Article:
Sunday, July 28, 2013

Montreal-Mont Tremblant-Peterborough-Kingston and home...

Perhaps I should provide a map!  I returned to Montreal on July 1st, missing the East Hatley Parade.  It's always a bit of a relief depositing a rental car!  The next couple of days I was in Montreal, staying with my friend, Linda, and spending time with her family.  Linda lives very close to the Montreal Botanical Gardens and they are well worth a visit.  They are huge!  You can also visit the Biodome which is great and if you like insects, the Insectarium.  Currently, there is an amazing display entitled Mosaicultures Internationales 2013.  There are about 50 amazing works by horticulturalist-artists from many countries.  I was impressed by some of the displays at Epcot Centre last year and by the living statute Puppy by Jeff Koons at the Guggenheim in Bilbao but to see this many such exhibits was amazing.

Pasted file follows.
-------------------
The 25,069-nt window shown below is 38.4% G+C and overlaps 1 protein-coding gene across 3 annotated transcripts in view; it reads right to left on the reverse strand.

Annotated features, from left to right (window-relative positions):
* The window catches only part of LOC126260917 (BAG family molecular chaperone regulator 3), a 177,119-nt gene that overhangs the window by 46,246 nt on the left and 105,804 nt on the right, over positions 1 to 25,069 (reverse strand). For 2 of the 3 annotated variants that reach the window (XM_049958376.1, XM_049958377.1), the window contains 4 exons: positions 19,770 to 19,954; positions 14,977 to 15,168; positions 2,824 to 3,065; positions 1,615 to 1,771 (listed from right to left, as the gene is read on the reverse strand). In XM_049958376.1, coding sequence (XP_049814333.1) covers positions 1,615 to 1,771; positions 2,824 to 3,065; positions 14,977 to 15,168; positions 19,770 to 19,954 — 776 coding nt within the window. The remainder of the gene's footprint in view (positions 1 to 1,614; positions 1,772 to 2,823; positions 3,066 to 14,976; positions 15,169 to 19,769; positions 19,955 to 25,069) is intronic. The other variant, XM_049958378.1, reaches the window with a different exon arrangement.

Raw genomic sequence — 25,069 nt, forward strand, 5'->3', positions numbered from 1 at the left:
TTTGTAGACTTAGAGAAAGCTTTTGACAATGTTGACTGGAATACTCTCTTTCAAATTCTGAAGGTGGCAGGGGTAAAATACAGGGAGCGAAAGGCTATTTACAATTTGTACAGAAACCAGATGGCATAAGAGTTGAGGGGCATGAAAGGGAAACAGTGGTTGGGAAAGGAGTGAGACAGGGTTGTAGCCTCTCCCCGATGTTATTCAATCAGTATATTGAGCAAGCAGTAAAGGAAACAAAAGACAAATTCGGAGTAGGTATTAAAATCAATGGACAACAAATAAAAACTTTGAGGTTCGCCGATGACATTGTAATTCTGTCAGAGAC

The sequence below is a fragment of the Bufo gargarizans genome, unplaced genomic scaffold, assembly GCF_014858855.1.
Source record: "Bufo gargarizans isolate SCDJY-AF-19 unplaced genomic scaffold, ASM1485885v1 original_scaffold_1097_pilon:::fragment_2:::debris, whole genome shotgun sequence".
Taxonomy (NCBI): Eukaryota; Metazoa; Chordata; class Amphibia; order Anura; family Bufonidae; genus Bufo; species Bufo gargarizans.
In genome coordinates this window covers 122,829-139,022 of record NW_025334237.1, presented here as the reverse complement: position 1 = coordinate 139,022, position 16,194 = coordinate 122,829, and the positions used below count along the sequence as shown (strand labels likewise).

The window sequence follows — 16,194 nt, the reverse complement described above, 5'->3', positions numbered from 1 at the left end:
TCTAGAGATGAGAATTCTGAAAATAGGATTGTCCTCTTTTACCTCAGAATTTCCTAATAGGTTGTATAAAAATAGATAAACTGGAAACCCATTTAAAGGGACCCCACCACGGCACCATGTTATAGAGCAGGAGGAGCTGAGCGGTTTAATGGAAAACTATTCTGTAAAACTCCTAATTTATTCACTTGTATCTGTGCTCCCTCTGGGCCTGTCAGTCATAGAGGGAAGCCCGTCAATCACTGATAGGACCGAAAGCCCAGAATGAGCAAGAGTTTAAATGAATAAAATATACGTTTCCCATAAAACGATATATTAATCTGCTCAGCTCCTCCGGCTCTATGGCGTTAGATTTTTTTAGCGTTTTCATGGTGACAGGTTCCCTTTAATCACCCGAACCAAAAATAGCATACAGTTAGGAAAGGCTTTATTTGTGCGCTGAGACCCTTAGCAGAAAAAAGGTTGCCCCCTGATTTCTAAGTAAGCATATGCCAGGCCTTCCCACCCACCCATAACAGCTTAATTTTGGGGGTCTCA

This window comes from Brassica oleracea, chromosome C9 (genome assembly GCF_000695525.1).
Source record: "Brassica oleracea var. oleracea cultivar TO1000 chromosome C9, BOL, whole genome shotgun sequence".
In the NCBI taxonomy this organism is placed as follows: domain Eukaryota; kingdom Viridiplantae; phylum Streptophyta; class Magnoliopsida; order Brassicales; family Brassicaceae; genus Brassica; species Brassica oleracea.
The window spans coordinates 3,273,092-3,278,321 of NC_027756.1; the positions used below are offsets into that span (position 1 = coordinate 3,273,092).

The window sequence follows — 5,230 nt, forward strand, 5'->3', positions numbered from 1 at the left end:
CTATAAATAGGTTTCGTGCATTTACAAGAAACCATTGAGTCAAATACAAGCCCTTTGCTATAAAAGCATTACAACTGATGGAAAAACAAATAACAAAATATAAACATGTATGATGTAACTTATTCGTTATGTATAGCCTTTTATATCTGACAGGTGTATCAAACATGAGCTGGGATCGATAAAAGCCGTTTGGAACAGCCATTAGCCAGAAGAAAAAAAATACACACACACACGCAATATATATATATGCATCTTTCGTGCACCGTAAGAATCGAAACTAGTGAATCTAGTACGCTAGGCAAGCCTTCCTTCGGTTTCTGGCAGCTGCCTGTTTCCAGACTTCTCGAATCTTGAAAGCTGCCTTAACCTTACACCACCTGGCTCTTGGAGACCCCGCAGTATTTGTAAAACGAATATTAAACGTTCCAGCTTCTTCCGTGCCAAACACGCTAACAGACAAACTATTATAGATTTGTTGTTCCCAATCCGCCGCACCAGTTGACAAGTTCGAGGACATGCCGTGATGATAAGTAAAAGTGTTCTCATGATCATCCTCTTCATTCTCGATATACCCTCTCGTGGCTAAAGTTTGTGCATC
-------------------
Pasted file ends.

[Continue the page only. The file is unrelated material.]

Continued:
Then Linda and I drove up to Mont Tremblant in the Laurentions where we stayed a couple of nights at  Club Intrawest, a bit more luxurious than the Bishops' residence (but at $50 a night I shouldn't complain).  We had a lovely unit complete with a lake view and use of a nice pool and several hot tubs.  In Quebec, towns seem to keep getting renamed and the nearby lovely town of St. Jovite is now called downtown Mont Tremblant while there is the new village at the base of the mountain built when the resort was redeveloped, and the original village of Tremblant on the lake.   Anyway it was a lovely, relaxing couple of days.